If you don't understand my response, don't ignore it, ask a question.

  3. #3
    Zyril is offline Senior Member
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    Default Re: Animating a moving ball - repainting one component

    That did the trick, thank you Norm!

    So, let me see if I understand this correctly.

    I'm overriding the JComponents paintmethod with my own paintComponent(), and if I then want to clear the background area where I'm painting, I have to call the parentclass paintComponent()..?

    Following, should super.paintComponent() always be called, or are there are scenarios when you can omit this?

    The visual artifacts I had when I didn't call super.paintComponent(), were they there because I didn't draw the entire background?

  4. #4
    Norm's Avatar
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    Default Re: Animating a moving ball - repainting one component

    Most of the time you should call the super method. I don't know when not to.
    If you don't understand my response, don't ignore it, ask a question.

  5. #5
    DarrylBurke's Avatar
    DarrylBurke is offline Member
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    Default Re: Animating a moving ball - repainting one component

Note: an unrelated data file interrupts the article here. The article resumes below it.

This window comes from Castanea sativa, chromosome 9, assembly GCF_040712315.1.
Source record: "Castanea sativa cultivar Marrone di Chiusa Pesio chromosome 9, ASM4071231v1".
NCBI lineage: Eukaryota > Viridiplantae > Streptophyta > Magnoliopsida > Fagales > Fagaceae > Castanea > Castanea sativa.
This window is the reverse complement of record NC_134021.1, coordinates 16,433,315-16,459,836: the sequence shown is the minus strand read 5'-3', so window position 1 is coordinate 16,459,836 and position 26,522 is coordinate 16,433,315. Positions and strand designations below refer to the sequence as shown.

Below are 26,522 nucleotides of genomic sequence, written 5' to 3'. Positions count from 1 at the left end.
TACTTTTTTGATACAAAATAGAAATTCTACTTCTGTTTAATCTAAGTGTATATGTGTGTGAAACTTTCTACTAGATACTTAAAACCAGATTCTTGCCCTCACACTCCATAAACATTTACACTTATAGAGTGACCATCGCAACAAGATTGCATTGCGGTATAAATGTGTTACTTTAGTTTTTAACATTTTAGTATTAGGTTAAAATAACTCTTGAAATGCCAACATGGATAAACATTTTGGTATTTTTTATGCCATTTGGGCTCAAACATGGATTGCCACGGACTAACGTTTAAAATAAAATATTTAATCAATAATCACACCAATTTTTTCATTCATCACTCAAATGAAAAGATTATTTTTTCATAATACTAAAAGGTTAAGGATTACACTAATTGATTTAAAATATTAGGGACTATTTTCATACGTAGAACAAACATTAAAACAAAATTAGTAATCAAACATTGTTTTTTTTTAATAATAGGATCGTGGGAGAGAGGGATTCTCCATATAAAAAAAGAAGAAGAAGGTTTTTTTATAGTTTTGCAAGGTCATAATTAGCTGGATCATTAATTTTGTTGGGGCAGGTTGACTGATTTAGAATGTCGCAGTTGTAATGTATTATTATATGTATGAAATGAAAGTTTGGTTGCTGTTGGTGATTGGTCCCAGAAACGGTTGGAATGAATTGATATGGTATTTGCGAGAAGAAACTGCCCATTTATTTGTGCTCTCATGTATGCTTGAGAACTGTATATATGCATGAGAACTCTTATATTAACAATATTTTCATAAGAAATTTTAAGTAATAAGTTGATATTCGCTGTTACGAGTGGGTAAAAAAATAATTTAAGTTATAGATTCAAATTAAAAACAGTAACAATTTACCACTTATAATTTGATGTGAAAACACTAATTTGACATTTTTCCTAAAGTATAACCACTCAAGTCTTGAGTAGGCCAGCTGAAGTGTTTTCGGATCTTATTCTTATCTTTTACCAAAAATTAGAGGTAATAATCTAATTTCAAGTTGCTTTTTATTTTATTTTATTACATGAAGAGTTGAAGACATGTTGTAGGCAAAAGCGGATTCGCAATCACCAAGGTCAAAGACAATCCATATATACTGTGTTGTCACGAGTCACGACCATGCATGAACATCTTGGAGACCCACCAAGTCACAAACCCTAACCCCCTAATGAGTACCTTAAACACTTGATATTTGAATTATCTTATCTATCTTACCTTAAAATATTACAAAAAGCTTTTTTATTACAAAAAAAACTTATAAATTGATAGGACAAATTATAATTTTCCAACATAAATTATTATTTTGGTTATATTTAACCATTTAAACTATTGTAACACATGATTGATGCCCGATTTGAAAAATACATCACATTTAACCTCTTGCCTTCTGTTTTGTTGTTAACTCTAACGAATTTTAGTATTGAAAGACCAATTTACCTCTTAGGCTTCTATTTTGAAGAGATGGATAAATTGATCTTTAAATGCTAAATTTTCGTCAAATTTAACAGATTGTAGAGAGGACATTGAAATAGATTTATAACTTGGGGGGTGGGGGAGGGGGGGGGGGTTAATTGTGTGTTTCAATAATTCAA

Quote Originally Posted by Zyril View Post
    should super.paintComponent() always be called, or are there are scenarios when you can omit this?
    If your custom painting code addresses every pixel of the component's client area, you can safely omit the call to the super implementation. An example could be
    Java Code:
    g.drawImage(0, 0, getWidth(), getHeight(), this);
    Another example could be when you paint a gradient or tiled background scaled to the size of the component.

    But. Whenever I write such code, I leave a commented-out call to the super implementation to remind me or anyone else who reads the code that the omission was intentional. I find that more effective than a comment to the same effect.
    Java Code:
      @Override
      protected void paintComponent(Graphics g) {
        // super.paintComponent(g);
        ... other painting code ..
      }
    db
    Zyril likes this.
    If you're forever cleaning cobwebs, it's time to get rid of the spiders.

  6. #6
    Zyril is offline Senior Member
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    Default Re: Animating a moving ball - repainting one component

    Thank you guys!

    Darryl, that was very informative! =)